Type of Document Dissertation Author Keuhl, David Author's Email Address firstname.lastname@example.org URN etd-12102001-175113 Title From Collaboration to Knowledge: Planning for Remedial Action in the Great Lakes Degree PhD Department Environmental Design and Planning Advisory Committee
Advisor Name Title Randolph, John Committee Chair Bohland, James R. Committee Member Ebrahim, Alnoor S. Committee Member Rich, Richard C. Committee Member Stephenson, Max O. Jr. Committee Member Keywords
- environmental planning
- ecosystem managment
Date of Defense 2001-12-04 Availability unrestricted AbstractThe goal of planning is to use knowledge to determine action. Planning theory has focused specifically on how the process of achieving this occurs. Two dominant theories prevail: rational comprehensive and communicative planning theory. The former relies heavily on the scientific method as a model for acquiring knowledge from which the correct action can be determined. The latter suggests that collaborative processes that engage stakeholders in decision-making offer distinct advantages to achieving both knowledge and action through consensus processes.
This study looks at how knowledge is developed in collaborative planning processes used in ecosystem management. Knowledge is defined as more than simply data and information. It includes the tacit elements that underlie and give meaning to the data and information. As such, it requires processes that are more communicative in nature. At the same time, ecosystem management practices are rooted in the natural sciences and rely heavily on rational, instrumental reasoning to determine management plans. This combination of rational and communicative approaches provides for an interesting setting in which to understand the interaction of the two and to determine if there are advantages to conceptualizing planning in one way or the other.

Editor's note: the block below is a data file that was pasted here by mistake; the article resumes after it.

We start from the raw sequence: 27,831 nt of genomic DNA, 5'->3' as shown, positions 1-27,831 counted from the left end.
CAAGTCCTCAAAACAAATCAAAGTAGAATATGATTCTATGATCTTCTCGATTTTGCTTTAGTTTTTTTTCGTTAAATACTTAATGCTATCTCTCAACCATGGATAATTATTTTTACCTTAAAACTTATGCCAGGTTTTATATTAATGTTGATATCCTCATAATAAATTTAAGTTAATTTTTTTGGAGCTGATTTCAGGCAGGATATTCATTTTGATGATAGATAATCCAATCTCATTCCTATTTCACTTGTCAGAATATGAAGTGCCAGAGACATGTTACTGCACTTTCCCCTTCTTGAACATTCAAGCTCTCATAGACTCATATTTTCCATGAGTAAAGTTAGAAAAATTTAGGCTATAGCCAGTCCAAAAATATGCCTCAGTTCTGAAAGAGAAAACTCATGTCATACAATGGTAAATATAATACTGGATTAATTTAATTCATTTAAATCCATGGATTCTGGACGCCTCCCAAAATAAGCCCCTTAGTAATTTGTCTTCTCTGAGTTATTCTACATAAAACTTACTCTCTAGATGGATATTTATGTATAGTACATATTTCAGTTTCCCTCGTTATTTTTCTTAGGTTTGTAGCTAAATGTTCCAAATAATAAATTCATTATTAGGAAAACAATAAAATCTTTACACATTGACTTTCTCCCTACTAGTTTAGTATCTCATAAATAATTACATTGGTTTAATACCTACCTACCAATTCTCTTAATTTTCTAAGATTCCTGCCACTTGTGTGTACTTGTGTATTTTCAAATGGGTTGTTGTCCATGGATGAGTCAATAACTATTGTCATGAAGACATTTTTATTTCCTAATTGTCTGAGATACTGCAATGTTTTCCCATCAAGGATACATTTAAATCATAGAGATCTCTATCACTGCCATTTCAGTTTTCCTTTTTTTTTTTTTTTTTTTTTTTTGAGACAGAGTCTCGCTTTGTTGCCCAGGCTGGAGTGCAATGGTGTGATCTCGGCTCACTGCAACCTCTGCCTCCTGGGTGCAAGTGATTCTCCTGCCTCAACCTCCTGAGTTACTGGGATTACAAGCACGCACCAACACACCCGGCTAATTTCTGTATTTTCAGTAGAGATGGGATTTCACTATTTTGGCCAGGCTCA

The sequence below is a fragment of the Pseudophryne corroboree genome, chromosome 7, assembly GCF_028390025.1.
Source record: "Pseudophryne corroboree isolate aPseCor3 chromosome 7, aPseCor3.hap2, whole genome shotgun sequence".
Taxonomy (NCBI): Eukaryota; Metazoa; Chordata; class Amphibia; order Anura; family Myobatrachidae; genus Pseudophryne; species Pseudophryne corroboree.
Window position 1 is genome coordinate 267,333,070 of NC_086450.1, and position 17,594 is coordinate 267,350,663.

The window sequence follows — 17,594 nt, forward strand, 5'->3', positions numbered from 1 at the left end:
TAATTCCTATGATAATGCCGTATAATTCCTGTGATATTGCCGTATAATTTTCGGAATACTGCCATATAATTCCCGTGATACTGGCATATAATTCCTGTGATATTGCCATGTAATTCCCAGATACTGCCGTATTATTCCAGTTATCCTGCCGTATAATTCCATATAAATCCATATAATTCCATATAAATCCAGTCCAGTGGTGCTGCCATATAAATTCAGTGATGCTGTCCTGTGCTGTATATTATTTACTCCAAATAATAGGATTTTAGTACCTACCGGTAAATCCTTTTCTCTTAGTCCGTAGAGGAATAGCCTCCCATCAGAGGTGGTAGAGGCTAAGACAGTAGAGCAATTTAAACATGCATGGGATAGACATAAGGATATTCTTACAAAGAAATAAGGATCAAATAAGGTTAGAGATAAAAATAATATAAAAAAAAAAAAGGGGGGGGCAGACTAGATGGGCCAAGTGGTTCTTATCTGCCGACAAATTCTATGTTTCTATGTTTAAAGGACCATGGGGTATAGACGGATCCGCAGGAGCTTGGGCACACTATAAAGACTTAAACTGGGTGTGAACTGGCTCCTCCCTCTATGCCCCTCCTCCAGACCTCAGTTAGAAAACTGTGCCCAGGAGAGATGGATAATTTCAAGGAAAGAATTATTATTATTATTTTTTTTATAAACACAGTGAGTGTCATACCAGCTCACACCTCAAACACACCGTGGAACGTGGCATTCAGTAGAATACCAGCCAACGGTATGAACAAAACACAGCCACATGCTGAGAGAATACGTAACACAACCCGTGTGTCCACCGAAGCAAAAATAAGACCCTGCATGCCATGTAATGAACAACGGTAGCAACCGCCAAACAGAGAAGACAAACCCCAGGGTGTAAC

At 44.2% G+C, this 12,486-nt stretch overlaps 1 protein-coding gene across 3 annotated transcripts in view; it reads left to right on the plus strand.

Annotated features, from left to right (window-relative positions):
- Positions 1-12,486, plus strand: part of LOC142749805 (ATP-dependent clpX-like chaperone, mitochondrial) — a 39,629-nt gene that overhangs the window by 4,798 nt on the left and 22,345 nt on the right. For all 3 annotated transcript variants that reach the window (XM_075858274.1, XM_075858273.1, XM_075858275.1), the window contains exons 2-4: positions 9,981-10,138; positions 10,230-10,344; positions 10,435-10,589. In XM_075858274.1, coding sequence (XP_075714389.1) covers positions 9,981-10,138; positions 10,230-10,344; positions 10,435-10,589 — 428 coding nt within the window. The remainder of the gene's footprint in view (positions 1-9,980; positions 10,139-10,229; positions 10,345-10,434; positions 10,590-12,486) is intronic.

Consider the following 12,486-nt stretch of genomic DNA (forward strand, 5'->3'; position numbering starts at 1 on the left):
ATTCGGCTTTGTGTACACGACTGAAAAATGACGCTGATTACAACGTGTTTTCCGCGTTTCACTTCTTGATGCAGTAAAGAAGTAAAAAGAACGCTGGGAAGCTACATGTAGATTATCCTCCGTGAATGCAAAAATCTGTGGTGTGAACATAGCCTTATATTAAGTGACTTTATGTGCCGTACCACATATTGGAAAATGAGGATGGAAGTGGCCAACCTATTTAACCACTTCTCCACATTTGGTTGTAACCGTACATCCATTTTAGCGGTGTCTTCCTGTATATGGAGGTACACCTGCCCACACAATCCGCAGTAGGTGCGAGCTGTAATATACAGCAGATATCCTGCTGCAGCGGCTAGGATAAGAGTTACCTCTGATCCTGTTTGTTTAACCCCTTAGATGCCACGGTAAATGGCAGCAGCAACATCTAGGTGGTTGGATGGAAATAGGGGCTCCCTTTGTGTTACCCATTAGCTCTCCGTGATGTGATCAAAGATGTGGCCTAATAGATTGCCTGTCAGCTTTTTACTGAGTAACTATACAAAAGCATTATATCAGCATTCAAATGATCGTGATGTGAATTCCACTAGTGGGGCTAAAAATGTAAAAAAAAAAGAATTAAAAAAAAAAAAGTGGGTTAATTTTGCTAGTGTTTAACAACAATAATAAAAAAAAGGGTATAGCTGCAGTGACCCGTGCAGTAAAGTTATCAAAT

The study targets the remedial action planning done in the Great Lakes since 1987. Forty-three Areas of Concern were established throughout the basin, and in each, a stakeholder planning committee established. The committee was charged with developing a plan for remediating the water quality of the area. Over the past fourteen years, they have struggled through many circumstances to accomplish this with varying degrees of success. As each utilized slightly different procedural approaches and faced different obstacles, they provide an excellent laboratory for comparison.
The study offers an analysis of the elements of the process and the implications of the different ways of approaching the various steps and stages. The analysis focuses on revealing what needs to be intact prior to collaborating, how information is collected, shared, and utilized, and how decisions are made and formalized in these processes. It focuses specifically on the information itself, communication issues, structural elements, and factors outside the process and how these all work together to enhance or inhibit collaboration. Following a detailed analysis of the process, a model for doing ecosystem management based on knowledge is developed and the basic principles of the model suggested.
Collaboration is often theorized to accomplish far more than simply improved knowledge for decision-making. Some believe it will improve democracy, equality, and accountability. The study concludes with a brief reflection on these possibilities.
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